Paris. For several months a gang of delinquents operating with impunity commit crimes of cruel violence. The director of the investigative police frankly says to his two closest collaborators that the one who will be able to dismantle the band will take his position. The two, who were once great friends, are now very distant, forever separated by life, by work, by their men and by loving the same woman. Between the two great policemen a no-holds-barred war is now declared.
It looks like the plot of an action movie, or a classic detective story in the style of “Internal Affairs”, but actually we are not dealing with a genre film. This film – directed by the former policeman Olivier Marchal – is inspired by the “polar” tradition, but goes beyond the limits apparently imposed by the genre cinema and offers us a close-up description of human beings, with their flaws, their passions, their humanity.
The story is semi-autobiographical, and is dedicated by the director to captain Dominique Loiseau, who died in a shootout in 1989, and of whose team Marchal was part. Almost a true account of the story, in which the hollow faces of Auteuil and Depardieu show us all the humanity of bad choices, make us experience and feel it. Dussollier also gives his personal contribution, impassive and formal till the end, even in front of tragedies and feelings. Valeria Golino, although not a central character, plays her role very well as the driving force of the plot.
The story is carried out with sensitivity and without complacency, the dialogue is bare and effective, the dramatic situations never drift into melodrama or emotional extortion, although in some sequences passions make their way, and touch elementary but inalienable feelings.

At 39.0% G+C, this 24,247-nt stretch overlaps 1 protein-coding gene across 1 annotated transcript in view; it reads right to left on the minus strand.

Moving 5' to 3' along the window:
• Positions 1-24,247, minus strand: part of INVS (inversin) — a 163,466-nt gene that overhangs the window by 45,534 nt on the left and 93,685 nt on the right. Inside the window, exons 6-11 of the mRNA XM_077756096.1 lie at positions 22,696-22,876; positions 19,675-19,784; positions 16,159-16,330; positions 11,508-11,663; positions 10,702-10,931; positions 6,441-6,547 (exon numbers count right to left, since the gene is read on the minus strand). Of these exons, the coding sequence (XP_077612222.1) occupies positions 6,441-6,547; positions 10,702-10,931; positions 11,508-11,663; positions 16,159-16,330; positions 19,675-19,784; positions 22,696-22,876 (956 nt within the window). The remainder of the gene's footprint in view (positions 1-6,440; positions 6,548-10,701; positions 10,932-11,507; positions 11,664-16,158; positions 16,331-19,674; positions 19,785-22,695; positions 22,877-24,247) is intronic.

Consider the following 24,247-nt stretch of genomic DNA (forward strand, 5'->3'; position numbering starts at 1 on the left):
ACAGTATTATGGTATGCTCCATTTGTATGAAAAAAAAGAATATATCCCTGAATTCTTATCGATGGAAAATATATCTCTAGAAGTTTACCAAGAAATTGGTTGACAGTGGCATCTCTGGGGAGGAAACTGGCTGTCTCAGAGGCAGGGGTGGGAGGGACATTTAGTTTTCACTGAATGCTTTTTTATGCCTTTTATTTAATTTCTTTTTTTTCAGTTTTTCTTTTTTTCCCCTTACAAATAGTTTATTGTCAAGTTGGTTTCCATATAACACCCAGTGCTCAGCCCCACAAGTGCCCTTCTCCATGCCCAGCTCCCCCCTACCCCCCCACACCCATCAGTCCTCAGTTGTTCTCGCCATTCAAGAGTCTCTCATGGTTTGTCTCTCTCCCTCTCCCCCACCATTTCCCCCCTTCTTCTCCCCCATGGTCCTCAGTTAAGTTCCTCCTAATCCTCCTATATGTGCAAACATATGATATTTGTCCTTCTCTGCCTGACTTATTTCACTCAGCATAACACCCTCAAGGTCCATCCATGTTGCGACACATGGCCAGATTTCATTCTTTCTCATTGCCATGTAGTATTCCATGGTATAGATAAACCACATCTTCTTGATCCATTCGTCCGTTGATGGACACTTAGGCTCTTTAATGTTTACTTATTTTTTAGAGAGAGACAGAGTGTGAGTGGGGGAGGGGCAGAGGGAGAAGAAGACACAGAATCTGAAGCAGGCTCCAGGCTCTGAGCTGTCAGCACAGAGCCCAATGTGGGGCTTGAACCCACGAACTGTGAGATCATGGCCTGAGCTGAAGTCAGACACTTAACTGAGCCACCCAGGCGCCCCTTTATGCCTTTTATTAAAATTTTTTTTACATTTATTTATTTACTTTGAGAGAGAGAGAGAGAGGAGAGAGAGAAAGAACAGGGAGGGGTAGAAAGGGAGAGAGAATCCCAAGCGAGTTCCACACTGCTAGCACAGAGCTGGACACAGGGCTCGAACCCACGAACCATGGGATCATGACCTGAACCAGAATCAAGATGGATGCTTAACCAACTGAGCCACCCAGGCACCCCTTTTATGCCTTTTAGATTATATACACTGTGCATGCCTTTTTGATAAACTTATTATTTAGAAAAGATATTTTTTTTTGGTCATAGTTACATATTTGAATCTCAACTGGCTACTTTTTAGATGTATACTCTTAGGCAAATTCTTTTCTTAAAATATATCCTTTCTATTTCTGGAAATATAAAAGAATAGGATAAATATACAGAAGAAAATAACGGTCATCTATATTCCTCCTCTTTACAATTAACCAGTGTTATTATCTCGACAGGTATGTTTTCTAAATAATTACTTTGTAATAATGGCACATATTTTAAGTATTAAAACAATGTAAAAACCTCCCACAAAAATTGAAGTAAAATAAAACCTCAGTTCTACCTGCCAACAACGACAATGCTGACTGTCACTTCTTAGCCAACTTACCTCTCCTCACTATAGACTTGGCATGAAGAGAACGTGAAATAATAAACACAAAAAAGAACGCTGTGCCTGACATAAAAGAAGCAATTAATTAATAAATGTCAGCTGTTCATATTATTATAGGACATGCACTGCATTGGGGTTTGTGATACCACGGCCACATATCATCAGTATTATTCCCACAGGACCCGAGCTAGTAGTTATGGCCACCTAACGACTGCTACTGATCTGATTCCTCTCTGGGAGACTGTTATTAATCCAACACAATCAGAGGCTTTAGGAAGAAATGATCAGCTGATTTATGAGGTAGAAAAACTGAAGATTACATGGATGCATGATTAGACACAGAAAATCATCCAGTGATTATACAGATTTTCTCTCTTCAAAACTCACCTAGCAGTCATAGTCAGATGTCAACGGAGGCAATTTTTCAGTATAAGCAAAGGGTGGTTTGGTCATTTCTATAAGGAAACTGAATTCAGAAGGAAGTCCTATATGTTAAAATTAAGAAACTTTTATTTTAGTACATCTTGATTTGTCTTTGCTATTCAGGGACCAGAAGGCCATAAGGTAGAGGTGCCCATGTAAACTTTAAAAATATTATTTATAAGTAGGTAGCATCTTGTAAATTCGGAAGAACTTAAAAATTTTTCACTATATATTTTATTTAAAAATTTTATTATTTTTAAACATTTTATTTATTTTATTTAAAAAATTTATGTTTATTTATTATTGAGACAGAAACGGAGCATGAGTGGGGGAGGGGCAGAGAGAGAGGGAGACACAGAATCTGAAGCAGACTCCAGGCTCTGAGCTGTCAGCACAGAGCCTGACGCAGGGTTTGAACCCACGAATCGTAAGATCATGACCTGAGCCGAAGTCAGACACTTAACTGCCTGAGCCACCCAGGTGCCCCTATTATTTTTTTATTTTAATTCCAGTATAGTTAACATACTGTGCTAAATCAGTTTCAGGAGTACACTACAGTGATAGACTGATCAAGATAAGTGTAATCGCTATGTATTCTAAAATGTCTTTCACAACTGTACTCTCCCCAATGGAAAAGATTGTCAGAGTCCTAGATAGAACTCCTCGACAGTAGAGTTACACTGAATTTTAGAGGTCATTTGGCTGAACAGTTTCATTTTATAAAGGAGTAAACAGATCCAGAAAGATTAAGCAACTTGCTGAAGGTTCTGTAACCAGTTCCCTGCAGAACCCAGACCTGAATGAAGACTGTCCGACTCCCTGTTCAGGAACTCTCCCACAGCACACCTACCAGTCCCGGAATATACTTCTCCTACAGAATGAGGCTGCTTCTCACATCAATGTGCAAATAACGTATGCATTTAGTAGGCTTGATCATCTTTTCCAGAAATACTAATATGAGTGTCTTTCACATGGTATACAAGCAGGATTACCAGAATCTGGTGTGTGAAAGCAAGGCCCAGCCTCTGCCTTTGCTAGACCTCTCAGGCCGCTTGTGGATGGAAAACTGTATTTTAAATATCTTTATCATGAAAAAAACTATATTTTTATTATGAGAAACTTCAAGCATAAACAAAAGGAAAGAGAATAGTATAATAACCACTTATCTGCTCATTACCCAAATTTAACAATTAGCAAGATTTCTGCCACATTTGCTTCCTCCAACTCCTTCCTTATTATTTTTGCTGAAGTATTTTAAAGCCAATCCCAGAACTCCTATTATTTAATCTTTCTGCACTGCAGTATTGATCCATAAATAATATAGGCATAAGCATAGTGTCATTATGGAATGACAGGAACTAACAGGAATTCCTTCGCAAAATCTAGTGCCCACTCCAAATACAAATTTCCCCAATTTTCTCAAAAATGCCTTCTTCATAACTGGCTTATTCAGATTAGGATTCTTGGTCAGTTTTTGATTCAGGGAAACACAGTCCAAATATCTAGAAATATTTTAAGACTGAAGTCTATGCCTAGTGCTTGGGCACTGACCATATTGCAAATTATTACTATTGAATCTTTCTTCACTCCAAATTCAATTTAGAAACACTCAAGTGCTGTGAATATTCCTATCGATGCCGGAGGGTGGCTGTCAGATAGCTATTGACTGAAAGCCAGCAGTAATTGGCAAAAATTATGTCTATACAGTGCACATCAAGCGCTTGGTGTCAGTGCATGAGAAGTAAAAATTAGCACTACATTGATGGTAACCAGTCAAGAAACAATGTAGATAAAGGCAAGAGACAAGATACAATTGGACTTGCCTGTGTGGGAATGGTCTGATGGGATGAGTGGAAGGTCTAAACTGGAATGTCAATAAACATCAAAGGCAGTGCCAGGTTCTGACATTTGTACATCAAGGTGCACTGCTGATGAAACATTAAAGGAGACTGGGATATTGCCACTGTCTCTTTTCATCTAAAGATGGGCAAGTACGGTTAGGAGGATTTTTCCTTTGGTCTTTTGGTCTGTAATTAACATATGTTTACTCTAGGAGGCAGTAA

As I said, the characters are human, even too human, and the author doesn’t avoid digging into their humanity by showing all their ambiguities and their limits.
Depardieu is brilliant in the role of the unscrupulous cop ready for anything, really anything, just to reach a position of power. With an unusual mustache in the first part of the film, he looks like a cowboy exhausted after a thousand duels, and gives a perfect portrayal of a policeman defeated in his own expectations, playing his last cards trying to reach, at least in appearance, the greatness he never achieved. In the second part, shaved and cleaned, he is magnificent in the role of the dishonest and corrupt politician. But he can also make us feel the pain of his character, torn between outbursts of feeling and unbridled ambition.
Dussollier is his perfect counterpart, and by a few clear and insightful jokes he gives us an interpretation of reality through politics. He is paternalistic and indifferent as anyone who has learned how to be ruthless and get ahead.
On the contrary, Auteuil’s character speaks his mind, and this is what gets him into trouble. With a groggy boxer face and a resigned appearance, even more melancholic than in “The Lost Son”, he is a broken man still fighting against windmills, and is likely to be blown away. So much that, when he could be free, for the second time he chooses to lose all that had already been taken from him.
The other actors are all perfectly within their roles, and demonstrate very good acting skills. The direction is accurate and fully functional, so much that it could be envied by many American directors. The violence is dry and never pointless, rhythm is pressing but not hectic as it would have been in the U.S. The images immerse us perfectly in the story, making us forget where we are for nearly two hours.
But the real strength of this film is the script, with an impeccable structure, with characters perfectly outlined, not described but shown through their actions and dialogues: neat, essential, free of excess. Moreover, the strength and credibility of its dialogue are really rare in contemporary cinema.
The predictability of the final – though not amiss – can be forgiven because of the frame of the story. Not a genre film, a true masterpiece. Definitely a must see.
Translation by Anna Anzani (edited by Chiara Canova and Robert Mardle)